It’s probably wise not to push my luck talking about seismology too much, but how about just one more post? I’m not a seismologist – but I did take a seismology class once! And I passed it, you guys, I really did! Although, if my seismology prof saw any of these cartoon shenanigans she’d probably retroactively flunk me. Ah, well, moving swiftly onwards!
Here’s the basic idea: an earthquake happens, at some unknown location. Seismic waves are generated, and these waves travel through the earth. The waves arrive at each ocean bottom seismometer (OBS) in the network at a slightly different time. The OBSs record the signal, and then the differences in arrival time between each of them are used to back out both where and when the quake happened.
I’m not going to go into the math-y goodness here, because it’s complicated and I’d likely make loads of mistakes and it would all end in tears. But one thing that is very, very important is timing. We need to know those arrival times REALLY accurately. One really handy-dandy way to deal with timing is by using GPS time. Many GPS receivers, even pretty inexpensive ones, are equipped with a very accurate timer that puts out one pulse exactly once every second (aka, PPS!). Problem is, you don’t necessarily know which second it is… until you get a GPS fix! Then you are all set.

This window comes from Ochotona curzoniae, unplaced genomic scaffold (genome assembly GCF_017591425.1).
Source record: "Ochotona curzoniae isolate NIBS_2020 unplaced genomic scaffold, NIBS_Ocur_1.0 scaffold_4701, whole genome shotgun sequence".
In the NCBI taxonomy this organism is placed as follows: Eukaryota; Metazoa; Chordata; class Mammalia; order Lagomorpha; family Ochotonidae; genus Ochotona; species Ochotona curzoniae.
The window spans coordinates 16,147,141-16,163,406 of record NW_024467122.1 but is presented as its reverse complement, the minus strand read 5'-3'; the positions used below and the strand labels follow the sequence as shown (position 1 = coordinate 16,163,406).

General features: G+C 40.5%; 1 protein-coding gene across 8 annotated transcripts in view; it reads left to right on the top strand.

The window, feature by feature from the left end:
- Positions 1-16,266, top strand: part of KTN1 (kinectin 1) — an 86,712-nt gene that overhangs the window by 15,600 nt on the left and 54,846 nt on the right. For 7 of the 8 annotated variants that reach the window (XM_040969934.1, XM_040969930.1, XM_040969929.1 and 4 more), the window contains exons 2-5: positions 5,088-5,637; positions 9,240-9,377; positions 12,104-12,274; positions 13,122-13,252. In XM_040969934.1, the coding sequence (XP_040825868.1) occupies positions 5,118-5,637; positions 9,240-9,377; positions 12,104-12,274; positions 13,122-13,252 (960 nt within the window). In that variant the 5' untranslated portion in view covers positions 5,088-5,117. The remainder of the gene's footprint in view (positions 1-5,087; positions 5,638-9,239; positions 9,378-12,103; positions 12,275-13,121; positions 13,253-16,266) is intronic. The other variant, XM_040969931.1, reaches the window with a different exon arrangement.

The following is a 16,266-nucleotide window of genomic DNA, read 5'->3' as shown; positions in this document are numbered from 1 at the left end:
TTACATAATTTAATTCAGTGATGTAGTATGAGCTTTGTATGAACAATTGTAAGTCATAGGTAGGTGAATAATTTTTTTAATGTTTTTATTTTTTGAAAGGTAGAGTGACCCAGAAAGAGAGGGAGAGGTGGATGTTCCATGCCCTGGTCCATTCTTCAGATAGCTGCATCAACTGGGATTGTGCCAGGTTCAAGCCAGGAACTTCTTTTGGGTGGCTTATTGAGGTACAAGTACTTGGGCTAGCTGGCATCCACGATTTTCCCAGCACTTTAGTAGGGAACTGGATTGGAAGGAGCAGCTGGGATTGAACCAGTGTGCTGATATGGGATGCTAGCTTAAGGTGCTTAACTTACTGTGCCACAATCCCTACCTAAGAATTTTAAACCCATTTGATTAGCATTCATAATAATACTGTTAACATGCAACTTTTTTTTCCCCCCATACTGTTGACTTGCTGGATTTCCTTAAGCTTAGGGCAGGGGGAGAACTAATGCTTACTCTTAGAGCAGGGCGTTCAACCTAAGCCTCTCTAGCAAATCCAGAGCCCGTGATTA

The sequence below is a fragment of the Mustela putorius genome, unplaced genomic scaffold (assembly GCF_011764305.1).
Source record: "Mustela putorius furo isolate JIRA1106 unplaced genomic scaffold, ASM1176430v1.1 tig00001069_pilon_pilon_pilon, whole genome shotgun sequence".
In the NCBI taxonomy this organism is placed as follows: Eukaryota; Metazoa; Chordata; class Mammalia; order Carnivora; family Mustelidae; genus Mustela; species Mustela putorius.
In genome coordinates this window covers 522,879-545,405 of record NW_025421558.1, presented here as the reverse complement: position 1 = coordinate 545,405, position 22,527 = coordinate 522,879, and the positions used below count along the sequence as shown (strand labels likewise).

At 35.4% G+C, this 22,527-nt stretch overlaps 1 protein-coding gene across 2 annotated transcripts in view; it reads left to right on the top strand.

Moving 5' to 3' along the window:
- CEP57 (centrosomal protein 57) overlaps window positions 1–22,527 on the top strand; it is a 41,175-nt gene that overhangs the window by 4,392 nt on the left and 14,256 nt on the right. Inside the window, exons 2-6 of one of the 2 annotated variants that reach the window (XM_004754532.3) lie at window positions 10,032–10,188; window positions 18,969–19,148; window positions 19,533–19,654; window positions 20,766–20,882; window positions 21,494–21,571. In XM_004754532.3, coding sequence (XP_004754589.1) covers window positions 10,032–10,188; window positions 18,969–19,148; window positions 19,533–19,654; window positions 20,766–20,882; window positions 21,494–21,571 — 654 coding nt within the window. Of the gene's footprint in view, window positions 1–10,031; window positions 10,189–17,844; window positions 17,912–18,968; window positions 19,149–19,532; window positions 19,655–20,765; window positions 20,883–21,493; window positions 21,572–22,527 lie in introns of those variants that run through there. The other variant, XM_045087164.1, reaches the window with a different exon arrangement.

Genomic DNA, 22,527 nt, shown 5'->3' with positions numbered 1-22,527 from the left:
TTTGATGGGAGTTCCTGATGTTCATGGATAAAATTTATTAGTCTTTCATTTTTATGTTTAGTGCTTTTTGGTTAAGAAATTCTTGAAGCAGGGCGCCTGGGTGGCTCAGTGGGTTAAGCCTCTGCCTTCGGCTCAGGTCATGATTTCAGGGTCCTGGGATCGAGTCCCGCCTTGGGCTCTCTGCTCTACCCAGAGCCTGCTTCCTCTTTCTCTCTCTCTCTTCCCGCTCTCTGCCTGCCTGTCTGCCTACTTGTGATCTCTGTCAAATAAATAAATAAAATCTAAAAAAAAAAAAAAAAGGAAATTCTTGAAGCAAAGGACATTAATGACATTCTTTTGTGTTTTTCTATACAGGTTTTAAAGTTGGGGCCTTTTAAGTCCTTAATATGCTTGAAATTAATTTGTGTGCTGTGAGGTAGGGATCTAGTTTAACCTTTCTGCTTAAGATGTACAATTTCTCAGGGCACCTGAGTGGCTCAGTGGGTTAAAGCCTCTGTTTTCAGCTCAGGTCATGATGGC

Oh wait. Guess where GPS doesn’t work so well? At the bottom of the ocean.
Scientists deal with that little speed bump by calibrating the time immediately before deployment and again immediately after recovery. A correction is then applied to all the times in between based on characteristics of the instrument (or some other black magic). Clock drift is just one of those things you’ve got to deal with when working with instruments that sit underwater for any length of time.
Rob posted an interesting comment, and I thought it might be good to just put it up into the body of the post:
Clock drift is a very annoying little problem that us seismo-dweebs like to brush under the rug as much as possible. The problem comes about, basically, because the crystal that is used inside the instrument to keep track of time is inherently flawed in some way. There are people developing new seismometers with “better” crystals that will mitigate this problem, but it is likely an issue that won’t be going away anytime soon.